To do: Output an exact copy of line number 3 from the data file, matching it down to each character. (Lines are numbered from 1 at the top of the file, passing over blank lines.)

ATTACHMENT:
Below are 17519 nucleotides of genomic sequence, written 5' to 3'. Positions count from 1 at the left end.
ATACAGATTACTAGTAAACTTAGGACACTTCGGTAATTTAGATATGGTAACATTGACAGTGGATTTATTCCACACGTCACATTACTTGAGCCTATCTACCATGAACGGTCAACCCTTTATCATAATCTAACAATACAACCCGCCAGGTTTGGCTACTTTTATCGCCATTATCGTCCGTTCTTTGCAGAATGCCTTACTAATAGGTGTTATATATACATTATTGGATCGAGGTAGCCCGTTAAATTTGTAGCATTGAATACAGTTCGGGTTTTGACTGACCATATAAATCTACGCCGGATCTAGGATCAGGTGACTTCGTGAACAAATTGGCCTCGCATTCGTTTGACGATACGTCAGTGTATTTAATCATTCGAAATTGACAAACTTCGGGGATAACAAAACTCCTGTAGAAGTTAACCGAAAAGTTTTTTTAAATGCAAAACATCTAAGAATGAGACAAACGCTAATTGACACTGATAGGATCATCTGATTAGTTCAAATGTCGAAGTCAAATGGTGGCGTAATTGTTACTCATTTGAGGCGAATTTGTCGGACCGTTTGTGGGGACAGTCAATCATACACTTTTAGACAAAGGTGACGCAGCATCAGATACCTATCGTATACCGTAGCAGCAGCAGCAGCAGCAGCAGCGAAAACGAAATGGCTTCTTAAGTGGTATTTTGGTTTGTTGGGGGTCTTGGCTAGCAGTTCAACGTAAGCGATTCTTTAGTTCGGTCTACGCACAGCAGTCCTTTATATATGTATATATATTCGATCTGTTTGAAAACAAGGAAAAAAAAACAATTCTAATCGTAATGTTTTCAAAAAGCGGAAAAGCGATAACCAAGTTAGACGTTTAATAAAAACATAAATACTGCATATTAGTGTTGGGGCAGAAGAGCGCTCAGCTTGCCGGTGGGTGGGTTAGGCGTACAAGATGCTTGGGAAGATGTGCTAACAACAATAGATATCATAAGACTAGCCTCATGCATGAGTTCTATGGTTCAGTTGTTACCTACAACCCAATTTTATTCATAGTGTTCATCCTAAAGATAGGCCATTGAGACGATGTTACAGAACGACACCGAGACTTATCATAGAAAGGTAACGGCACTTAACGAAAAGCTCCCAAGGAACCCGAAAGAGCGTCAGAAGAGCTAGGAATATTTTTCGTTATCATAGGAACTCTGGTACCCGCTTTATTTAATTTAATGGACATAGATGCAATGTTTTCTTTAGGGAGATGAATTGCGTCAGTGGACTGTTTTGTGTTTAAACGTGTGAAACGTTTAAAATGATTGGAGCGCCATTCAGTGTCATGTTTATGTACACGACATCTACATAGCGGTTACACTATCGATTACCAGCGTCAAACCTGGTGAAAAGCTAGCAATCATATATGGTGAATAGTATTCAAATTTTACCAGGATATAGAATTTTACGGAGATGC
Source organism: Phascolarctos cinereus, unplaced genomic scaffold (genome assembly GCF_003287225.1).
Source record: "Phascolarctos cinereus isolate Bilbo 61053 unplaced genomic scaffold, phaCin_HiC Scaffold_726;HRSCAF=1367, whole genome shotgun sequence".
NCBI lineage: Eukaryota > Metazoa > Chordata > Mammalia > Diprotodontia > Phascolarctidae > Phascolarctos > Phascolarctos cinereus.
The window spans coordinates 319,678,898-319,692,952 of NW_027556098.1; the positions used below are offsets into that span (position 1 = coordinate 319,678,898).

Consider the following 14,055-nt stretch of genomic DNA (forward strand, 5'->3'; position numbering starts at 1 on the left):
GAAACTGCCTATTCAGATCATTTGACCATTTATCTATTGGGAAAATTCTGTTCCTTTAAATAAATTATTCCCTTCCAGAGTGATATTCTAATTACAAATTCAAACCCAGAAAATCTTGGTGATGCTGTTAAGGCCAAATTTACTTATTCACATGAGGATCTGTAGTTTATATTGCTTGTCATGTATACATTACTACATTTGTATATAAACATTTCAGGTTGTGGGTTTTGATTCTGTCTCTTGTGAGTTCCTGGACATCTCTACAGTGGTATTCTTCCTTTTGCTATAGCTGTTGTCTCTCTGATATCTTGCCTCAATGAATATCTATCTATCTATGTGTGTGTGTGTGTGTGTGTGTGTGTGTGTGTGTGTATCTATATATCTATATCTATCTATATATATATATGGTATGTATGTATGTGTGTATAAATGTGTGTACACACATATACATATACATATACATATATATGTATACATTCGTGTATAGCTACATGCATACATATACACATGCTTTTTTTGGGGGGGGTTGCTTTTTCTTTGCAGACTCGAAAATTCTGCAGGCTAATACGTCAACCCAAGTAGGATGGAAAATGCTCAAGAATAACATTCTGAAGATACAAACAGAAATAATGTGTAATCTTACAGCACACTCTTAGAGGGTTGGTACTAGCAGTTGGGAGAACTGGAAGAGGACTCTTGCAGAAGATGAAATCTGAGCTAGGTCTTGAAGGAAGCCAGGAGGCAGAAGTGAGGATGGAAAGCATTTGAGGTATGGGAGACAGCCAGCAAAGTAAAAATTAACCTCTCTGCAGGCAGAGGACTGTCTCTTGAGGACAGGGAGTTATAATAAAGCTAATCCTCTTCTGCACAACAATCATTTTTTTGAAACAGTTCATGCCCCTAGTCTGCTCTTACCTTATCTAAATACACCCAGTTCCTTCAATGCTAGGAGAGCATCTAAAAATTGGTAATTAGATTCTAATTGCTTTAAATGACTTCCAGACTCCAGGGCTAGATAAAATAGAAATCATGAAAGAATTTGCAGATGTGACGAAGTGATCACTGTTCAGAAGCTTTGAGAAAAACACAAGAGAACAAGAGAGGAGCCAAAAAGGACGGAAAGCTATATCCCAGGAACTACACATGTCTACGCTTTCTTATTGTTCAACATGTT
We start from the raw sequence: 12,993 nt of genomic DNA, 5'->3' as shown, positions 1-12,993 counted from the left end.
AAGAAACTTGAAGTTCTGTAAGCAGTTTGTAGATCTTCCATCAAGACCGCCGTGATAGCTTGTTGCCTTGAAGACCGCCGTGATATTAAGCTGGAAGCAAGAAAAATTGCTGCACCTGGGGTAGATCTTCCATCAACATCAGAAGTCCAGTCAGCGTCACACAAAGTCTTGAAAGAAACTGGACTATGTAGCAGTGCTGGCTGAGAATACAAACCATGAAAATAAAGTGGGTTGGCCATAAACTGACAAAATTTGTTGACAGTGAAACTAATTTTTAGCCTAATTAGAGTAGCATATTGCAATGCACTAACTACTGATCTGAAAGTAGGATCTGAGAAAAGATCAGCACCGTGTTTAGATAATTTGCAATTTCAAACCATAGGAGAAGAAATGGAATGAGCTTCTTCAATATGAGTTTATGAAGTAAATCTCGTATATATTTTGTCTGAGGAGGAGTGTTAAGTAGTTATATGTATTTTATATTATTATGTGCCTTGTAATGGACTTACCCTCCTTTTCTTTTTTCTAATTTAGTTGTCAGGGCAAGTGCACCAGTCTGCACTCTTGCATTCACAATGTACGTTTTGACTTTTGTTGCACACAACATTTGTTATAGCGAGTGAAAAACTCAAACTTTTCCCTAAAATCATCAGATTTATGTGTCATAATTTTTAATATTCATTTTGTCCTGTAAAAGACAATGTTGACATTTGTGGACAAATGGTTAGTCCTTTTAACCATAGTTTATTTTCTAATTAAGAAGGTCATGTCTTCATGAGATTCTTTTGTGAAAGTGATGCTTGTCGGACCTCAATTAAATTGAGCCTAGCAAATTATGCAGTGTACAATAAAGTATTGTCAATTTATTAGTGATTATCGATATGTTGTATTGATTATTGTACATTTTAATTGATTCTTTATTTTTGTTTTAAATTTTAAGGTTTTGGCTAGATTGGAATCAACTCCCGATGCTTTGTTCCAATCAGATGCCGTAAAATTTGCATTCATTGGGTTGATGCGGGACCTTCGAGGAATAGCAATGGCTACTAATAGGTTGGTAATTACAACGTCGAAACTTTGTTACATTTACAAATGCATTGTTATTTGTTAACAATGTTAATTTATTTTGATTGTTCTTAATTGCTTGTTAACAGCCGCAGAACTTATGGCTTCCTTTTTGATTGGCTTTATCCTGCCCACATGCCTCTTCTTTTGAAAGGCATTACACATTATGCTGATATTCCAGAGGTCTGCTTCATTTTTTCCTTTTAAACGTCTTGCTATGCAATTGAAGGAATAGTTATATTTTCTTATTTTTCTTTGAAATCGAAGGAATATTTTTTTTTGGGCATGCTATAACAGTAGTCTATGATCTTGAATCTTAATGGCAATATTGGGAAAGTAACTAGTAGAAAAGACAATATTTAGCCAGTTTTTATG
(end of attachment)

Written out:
Source organism: Phascolarctos cinereus, unplaced genomic scaffold (genome assembly GCF_003287225.1).